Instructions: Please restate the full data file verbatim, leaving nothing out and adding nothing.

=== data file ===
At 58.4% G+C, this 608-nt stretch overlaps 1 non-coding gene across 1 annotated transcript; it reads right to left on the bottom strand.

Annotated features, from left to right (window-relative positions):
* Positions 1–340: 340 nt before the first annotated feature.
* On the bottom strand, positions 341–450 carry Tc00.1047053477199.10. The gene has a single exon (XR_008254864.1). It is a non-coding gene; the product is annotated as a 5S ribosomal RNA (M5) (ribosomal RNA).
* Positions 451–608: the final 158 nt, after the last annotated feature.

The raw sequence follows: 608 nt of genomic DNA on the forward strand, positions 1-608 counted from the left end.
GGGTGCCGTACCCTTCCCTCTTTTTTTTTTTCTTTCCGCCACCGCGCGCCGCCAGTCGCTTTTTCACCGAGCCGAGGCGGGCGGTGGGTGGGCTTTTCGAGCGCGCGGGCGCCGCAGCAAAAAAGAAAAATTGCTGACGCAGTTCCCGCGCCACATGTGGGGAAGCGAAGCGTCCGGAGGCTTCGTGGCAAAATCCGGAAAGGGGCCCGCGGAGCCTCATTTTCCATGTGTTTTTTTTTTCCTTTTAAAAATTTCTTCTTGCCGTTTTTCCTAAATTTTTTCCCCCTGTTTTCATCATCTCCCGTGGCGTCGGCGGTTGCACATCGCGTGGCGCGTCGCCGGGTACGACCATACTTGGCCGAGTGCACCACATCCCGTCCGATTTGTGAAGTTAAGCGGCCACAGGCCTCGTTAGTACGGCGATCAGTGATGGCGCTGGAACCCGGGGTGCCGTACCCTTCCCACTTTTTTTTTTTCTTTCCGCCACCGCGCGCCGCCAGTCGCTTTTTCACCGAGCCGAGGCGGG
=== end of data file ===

At 58.4% G+C, this 608-nt stretch overlaps 1 non-coding gene across 1 annotated transcript; it reads right to left on the bottom strand.

Annotated features, from left to right (window-relative positions):
* Positions 1–340: 340 nt before the first annotated feature.
* On the bottom strand, positions 341–450 carry Tc00.1047053477199.10. The gene has a single exon (XR_008254864.1). It is a non-coding gene; the product is annotated as a 5S ribosomal RNA (M5) (ribosomal RNA).
* Positions 451–608: the final 158 nt, after the last annotated feature.

The raw sequence follows: 608 nt of genomic DNA on the forward strand, positions 1-608 counted from the left end.
GGGTGCCGTACCCTTCCCTCTTTTTTTTTTTCTTTCCGCCACCGCGCGCCGCCAGTCGCTTTTTCACCGAGCCGAGGCGGGCGGTGGGTGGGCTTTTCGAGCGCGCGGGCGCCGCAGCAAAAAAGAAAAATTGCTGACGCAGTTCCCGCGCCACATGTGGGGAAGCGAAGCGTCCGGAGGCTTCGTGGCAAAATCCGGAAAGGGGCCCGCGGAGCCTCATTTTCCATGTGTTTTTTTTTTCCTTTTAAAAATTTCTTCTTGCCGTTTTTCCTAAATTTTTTCCCCCTGTTTTCATCATCTCCCGTGGCGTCGGCGGTTGCACATCGCGTGGCGCGTCGCCGGGTACGACCATACTTGGCCGAGTGCACCACATCCCGTCCGATTTGTGAAGTTAAGCGGCCACAGGCCTCGTTAGTACGGCGATCAGTGATGGCGCTGGAACCCGGGGTGCCGTACCCTTCCCACTTTTTTTTTTTCTTTCCGCCACCGCGCGCCGCCAGTCGCTTTTTCACCGAGCCGAGGCGGG